Today's post is by Melissa Bane Sevier at Contemplative Viewfinder. She is beginning a sabbatical and thinks about what that means. Praying for peace and rest for Melissa and, in some form, for every one of us....
Yesterday I began a twelve-week sabbatical. It is with great interest, then, that I notice one of this Sunday’s lectionary readings is Genesis 1:1—2:4.
God was certainly busy during the creation process. Heavens and earth. Light and darkness. Sky and seas. Plants and trees. Sun, moon and stars. Creatures of sea and sky. Wild animals, cattle and creeping things. People.
Then there’s this: So God blessed the seventh day and hallowed it, because on it God rested from all the work that had done in creation.
I often wonder why the biblical editors, with all the oral and written traditions they had to choose from, chose certain passages to include over others. From a theological perspective, especially if we assume Genesis was compiled during the exile, the inclusion of the concept of the seventh day (Sabbath) makes sense. A Jewish people in a foreign land were reaffirming their identity, their separateness, hanging onto their cultural and religious uniqueness. A day set aside for worship and rest reminds them who they are. If that observance is designed in the very fabric of their creation story, then the meaning is even more significant.
I fully understand why we humans are told to rest. We need it to replenish our bodies, minds and spirits. But why talk of God’s resting? Was it merely instructive?
Or could it be that there is something as important in rest as there is in work? We tend to think of rest as the lack of something (labor), when maybe we should imagine it more positively.
The verse I find most interesting immediately precedes the one I quoted above: And on the seventh day God finished the work that God had done, and God rested on the seventh day from all the work that God had done.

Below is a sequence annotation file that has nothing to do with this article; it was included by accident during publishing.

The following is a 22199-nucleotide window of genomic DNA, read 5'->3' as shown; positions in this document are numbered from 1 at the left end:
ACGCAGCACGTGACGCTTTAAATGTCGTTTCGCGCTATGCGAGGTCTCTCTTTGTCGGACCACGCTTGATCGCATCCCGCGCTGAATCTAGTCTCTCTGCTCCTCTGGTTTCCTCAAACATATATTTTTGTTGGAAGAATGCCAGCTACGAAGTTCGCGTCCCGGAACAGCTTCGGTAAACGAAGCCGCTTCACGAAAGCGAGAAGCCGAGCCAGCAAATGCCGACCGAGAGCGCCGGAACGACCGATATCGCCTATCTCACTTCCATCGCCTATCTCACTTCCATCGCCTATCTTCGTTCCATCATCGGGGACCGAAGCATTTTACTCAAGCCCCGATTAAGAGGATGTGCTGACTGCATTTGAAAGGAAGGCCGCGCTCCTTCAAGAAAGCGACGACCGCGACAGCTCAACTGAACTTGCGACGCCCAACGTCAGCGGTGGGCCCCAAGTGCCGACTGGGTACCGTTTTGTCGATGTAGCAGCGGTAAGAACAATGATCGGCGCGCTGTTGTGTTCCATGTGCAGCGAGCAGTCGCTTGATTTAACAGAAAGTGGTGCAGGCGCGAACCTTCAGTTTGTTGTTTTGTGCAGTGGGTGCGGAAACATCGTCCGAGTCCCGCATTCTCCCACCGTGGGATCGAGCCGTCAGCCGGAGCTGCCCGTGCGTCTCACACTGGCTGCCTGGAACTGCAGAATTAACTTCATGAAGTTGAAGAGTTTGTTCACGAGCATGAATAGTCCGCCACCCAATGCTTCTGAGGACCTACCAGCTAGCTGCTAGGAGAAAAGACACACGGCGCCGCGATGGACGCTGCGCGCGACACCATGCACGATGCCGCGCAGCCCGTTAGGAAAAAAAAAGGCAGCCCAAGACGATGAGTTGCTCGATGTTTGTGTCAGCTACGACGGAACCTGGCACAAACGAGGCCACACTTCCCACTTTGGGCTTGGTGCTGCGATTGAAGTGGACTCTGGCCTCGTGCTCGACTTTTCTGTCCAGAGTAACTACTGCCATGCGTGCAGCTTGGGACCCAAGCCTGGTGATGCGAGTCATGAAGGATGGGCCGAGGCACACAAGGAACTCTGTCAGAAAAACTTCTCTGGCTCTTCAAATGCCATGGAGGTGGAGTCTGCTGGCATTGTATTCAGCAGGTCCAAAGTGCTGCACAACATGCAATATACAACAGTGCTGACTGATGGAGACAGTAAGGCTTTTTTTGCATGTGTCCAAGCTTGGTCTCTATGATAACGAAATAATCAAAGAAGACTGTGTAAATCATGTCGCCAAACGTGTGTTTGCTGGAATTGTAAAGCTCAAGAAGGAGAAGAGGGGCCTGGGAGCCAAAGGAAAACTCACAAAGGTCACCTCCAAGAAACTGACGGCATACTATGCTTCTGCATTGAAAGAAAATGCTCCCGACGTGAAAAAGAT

The seventh day, the day of rest, was the day on which God finished the work of creation. You’d think it would’ve been finished on the sixth day, making it okay to take a day off. But the resting is apparently part of the creative process.
This speaks volumes to our human requirement for rest. It isn’t just because we’re tired, though we certainly do get tired. It’s also because we were designed to function in the cycle of labor and rest and creativity. It is a whole, not just a series of parts.
I imagine God sipping a cup of coffee that seventh day and reflecting, “Nice. Good colors, phases of light and dark. And those puppies—how cute are they!” Maybe a day off gave God a chance to come up with some adjustments. “Those flies seem always to be bumping into things. Maybe compound eyes will be better.”
God’s seventh day was a day of rest, and it wasn’t until that seventh day that the work of the other six was completed. Resting isn’t separate from what we do when we’re not resting; it’s part of the whole.
You may not be able to take an entire day, whether it’s on the weekend or not, to do your resting. But the cycle is still between work and not-work, wakefulness and sleep, finding the times and the places for rest, embodying the full expression of the seventh day of creation.
There’s always something more to be done, isn’t there? More meetings, more housework, more gardening, more creating. But before we get back to that, we must complete the cycle, our “seventh day” of setting those things aside so that we may return to them renewed. The seventh day is an essential element of who we are and what we do.
So give it a rest. God did.